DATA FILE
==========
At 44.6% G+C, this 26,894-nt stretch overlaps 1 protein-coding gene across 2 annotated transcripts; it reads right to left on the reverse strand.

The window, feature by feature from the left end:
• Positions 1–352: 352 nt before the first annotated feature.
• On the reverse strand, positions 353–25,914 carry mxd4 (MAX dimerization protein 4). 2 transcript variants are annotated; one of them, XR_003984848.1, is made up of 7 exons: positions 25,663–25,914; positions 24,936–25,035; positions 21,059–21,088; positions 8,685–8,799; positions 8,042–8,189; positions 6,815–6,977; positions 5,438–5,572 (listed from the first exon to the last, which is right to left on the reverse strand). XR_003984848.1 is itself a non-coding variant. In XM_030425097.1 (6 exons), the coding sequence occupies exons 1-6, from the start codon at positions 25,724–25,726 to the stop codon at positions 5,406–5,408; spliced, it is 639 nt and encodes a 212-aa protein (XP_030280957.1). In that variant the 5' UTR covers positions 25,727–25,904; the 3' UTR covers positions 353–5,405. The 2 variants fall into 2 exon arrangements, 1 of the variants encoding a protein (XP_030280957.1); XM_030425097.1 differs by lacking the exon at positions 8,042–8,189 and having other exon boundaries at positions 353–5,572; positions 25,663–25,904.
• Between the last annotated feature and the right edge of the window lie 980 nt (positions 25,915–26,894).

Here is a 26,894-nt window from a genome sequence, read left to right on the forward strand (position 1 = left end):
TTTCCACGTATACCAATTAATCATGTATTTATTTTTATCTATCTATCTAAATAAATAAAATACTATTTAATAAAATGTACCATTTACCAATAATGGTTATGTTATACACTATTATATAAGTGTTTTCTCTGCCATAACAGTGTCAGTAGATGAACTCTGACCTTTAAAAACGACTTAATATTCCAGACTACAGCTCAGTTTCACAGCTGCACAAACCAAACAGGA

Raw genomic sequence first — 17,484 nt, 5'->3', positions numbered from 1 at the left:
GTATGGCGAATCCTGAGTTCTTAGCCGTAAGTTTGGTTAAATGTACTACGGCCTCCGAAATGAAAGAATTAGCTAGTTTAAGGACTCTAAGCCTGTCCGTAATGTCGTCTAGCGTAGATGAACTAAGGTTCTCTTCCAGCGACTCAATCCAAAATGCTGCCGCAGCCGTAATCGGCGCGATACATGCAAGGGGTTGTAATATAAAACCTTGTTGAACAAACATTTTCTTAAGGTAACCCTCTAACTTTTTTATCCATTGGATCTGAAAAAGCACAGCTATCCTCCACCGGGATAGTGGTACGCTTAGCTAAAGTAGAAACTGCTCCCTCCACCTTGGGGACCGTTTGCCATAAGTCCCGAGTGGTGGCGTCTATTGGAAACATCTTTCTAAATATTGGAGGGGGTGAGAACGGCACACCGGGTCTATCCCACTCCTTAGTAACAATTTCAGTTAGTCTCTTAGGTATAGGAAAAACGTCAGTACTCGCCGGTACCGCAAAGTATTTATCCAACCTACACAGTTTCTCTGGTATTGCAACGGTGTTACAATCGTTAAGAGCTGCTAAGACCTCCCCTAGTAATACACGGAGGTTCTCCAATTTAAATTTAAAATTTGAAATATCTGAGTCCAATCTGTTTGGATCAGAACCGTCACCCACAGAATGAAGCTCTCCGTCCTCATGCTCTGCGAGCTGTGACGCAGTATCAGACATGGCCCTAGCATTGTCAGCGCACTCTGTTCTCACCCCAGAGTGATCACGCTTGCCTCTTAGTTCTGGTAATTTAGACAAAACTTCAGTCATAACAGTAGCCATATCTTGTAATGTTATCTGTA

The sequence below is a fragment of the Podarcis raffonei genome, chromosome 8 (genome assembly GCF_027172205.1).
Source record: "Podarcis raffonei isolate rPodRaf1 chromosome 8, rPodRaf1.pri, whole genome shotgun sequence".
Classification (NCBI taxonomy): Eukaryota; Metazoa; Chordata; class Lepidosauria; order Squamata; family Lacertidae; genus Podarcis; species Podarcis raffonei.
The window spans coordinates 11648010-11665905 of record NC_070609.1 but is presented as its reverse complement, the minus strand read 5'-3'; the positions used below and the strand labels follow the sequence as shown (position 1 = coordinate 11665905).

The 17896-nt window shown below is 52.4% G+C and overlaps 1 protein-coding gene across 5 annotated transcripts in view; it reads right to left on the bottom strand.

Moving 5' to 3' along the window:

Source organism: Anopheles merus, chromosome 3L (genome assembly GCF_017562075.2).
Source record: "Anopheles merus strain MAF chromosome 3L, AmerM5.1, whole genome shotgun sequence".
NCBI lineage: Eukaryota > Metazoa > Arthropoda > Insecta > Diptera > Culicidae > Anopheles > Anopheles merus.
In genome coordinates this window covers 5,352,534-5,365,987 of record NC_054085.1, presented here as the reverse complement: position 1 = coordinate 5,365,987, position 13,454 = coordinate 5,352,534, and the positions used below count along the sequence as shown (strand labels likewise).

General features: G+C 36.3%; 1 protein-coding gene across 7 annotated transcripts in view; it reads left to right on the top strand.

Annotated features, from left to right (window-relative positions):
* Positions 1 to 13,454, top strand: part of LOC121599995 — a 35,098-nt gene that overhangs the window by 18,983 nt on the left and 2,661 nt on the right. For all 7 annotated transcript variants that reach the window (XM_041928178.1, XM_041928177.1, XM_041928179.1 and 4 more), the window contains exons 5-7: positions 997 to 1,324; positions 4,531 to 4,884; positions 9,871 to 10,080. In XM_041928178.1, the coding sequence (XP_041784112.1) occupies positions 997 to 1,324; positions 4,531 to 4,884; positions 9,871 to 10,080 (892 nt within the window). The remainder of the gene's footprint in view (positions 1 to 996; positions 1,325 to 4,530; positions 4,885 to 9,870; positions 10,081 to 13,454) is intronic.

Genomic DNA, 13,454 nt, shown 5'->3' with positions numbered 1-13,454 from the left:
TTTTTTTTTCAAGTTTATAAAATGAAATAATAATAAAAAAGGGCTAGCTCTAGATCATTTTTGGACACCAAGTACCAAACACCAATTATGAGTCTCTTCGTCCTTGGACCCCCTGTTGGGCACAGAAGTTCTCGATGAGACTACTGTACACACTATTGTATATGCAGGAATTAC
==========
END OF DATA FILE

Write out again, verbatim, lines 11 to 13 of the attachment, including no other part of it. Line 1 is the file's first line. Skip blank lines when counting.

Source record: "Podarcis raffonei isolate rPodRaf1 chromosome 8, rPodRaf1.pri, whole genome shotgun sequence".
Classification (NCBI taxonomy): Eukaryota; Metazoa; Chordata; class Lepidosauria; order Squamata; family Lacertidae; genus Podarcis; species Podarcis raffonei.
The window spans coordinates 11648010-11665905 of record NC_070609.1 but is presented as its reverse complement, the minus strand read 5'-3'; the positions used below and the strand labels follow the sequence as shown (position 1 = coordinate 11665905).